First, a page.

Portable Pocket: Pawtucket) is a city in Providence County, Rhode Island, the United States. The population in the 2000 population census was 72,958, but in 2010 the population decreased to 71,148. It is the fourth largest city in the state in population.
City of Pawtucket
The Center of the Pocket Beyond the Blackstone River
The position of the Porter in Rhode Island
Portable Island (USA)
Portable Island State
City of Pawtucket
|mayor||Donald R. Grebin|
|region||23.31 km2 (9.00 mi2)|
|land||22.6 km2 (8.7 mi2)|
|water surface||0.7 km2 (0.3 mi2)|
|water area ratio||2.89%|
|Elevation||11 m (36 ft)|
|population||(as of 2010)|
|population density||3258/km2 (8437/mi2)|
|equal time||Eastern Standard Time (UTC-5)|
|daylight saving time||Eastern Daylight Time (UTC-4)|
|Official website: City of Pawtucket|
Located in the suburbs of Providence City, it is part of the Providence Urban Area, which has a population of over 1.6 million people as of 2005.
The porter was the center of the cotton textile industry during the Industrial Revolution in the United States. In 1793, Samuel Slater built the Slater Slater Plant at the Porter Porter Falls of the Blackstone River, which is located on the central side of the center of the Porter's pocket, and the Slater Mill was the first cotton spinning plant which was completely mechanized using hydropower in the United States of America and was financially successful. Other manufacturers continued to change the portlets into the centers of the textile industry and iron industry.
The textile industry in New England went into decline during the Great Depression and many manufacturers either closed the equipment or moved it to the south for cheaper power. However, unlike many of the old industrial towns in the region, the Portacketts were able to hold many of its industrial bases. The products produced in the portable pockets today include lace, nonwoven fabric and elastic cloth, jewelry, silverware, metal and textile products. In toys and games, Hasbro, one of the world's largest manufacturers, has its headquarters in a portable pocket.
There were originally two portackets. The porter in the west bank of the Blackstone River was part of an adjacent North Providence. The Portacket on the East Bank was colonized as part of the town of Rehobos, a Massachusetts Bay colony. In the 1860s, the East Porter Pocket was ceded to Rhode Island State, and the West Bank and the East Bank Porter became one. The town became a city in 1886.
The portlet is used for the northern latitude 41 degrees 52 minutes 32 seconds, for the west longitude 71 degrees 22 minutes 34 seconds, for the north latitude 41.87556 degrees, for the west longitude 71.37611 degrees/ 41.87556 degrees;.37611. According to the National Census Bureau, the total area of the city is 9.0 square miles (23.3 km2), of which land is 8.7 square miles (22.6 km2), water area is 0.3 square miles (0.7 km 2), and water area is 2.89%. The Blackstone River, the tides of the Sea Conc River and the Tenmile River flow through the city.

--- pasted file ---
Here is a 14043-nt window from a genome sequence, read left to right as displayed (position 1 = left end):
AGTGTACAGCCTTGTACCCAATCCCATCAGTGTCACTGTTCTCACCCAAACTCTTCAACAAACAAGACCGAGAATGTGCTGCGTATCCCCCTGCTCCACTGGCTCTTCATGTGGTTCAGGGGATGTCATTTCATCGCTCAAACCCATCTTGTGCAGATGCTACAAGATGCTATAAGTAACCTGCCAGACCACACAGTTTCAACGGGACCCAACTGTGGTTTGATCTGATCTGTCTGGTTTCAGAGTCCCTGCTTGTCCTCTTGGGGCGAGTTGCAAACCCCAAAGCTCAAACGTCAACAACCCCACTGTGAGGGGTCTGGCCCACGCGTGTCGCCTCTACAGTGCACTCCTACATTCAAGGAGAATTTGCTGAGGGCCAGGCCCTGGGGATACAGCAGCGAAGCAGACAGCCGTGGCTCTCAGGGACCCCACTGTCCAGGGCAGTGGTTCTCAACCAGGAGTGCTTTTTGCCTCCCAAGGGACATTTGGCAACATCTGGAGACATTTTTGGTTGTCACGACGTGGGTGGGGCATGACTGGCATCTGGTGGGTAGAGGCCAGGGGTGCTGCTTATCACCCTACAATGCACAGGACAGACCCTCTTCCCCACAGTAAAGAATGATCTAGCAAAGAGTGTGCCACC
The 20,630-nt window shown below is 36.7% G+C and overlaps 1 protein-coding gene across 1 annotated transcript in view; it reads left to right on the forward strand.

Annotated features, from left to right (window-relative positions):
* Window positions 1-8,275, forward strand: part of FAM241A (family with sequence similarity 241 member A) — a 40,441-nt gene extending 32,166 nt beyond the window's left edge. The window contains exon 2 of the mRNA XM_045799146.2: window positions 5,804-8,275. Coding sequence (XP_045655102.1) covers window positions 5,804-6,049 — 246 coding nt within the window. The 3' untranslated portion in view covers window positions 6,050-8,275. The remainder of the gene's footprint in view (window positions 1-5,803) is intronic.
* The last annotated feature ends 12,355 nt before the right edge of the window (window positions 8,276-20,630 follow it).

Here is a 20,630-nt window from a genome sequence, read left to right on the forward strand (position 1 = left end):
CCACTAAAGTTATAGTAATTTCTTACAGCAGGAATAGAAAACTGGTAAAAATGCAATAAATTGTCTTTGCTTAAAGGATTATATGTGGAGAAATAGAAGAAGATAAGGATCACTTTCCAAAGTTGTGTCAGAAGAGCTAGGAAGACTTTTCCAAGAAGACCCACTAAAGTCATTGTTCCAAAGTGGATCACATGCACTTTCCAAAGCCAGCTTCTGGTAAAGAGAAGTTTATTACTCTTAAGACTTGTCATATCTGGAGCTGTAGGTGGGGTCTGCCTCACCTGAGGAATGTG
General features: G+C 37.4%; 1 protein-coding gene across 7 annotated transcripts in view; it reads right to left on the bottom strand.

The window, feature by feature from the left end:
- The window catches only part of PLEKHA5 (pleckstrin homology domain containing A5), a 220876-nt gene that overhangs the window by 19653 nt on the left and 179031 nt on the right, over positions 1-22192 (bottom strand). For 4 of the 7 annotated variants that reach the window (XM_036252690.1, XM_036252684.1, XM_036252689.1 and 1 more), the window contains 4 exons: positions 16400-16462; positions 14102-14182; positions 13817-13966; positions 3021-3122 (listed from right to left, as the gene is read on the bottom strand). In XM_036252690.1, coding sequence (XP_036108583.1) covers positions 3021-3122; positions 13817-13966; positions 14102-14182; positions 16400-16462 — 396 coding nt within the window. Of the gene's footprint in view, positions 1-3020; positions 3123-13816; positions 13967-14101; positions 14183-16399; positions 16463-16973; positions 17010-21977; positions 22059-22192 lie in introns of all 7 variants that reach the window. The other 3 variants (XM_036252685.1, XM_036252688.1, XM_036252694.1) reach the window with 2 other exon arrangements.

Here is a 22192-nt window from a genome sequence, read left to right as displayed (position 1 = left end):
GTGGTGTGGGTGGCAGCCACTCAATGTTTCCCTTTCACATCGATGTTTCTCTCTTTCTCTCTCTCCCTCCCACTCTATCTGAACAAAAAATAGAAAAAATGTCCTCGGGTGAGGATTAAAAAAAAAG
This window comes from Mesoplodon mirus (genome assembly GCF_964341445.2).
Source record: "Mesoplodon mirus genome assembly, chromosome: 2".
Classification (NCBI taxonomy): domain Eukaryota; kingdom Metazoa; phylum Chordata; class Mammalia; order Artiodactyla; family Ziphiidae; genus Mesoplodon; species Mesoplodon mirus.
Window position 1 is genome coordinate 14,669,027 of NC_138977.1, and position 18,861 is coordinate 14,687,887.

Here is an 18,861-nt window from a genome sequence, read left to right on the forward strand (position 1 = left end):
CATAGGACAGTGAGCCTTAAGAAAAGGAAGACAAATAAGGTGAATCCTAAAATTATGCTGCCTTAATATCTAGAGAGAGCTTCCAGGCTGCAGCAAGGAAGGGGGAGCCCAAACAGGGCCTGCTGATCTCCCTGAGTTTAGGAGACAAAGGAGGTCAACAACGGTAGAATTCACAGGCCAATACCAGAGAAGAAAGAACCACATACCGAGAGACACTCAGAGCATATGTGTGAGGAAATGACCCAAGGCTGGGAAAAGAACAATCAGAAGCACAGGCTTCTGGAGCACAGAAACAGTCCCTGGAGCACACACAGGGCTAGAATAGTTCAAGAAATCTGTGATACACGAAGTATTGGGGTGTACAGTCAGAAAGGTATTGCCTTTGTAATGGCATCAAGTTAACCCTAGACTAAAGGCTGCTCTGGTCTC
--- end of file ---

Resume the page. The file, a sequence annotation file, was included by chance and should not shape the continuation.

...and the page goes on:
The following is demographic data from the 2000 census.
Households and family (number of households)
income and family
As of 2000, 20.6% of the people living in the Portacket were French or French Canadian. Like neighboring Providence City, East Providence City, Fall River City in Massachusetts, and New Bedford City, Portacketts have a significant number of immigrants from the former Portuguese Maritime Empire, with a population of 11.6%. There are also many immigrants from Cape Verde.
Liberians who have fled Liberia, which is ruled by President Charles Taylor, are one of the few cities in the United States. Rhode Island is a Liberian country with a high population ratio. The pocket-money is not only from Liberia, but also from West Africa.
The Northeast Corridor of Amtrak and the Providence Stone Line of the Massachusetts Bay Transportation Bureau run through Potaccet City, but there are no stops in the city. The boarding at the Portacket Central Falls Station also ended in 1959. Recently, there is an argument that the old railway station of the Portacket should be renovated or that the platforms along the railway line should be used as a stop. Commuters can use the stops at South Atlborough from Newport Avenue across the state border. The Massachusetts Bay Transportation Bureau runs a portable transmission facility on the Providence Stone Line. This is not a station, but a place where trains stop all night. If you use Amtrak, the nearest station is Providence.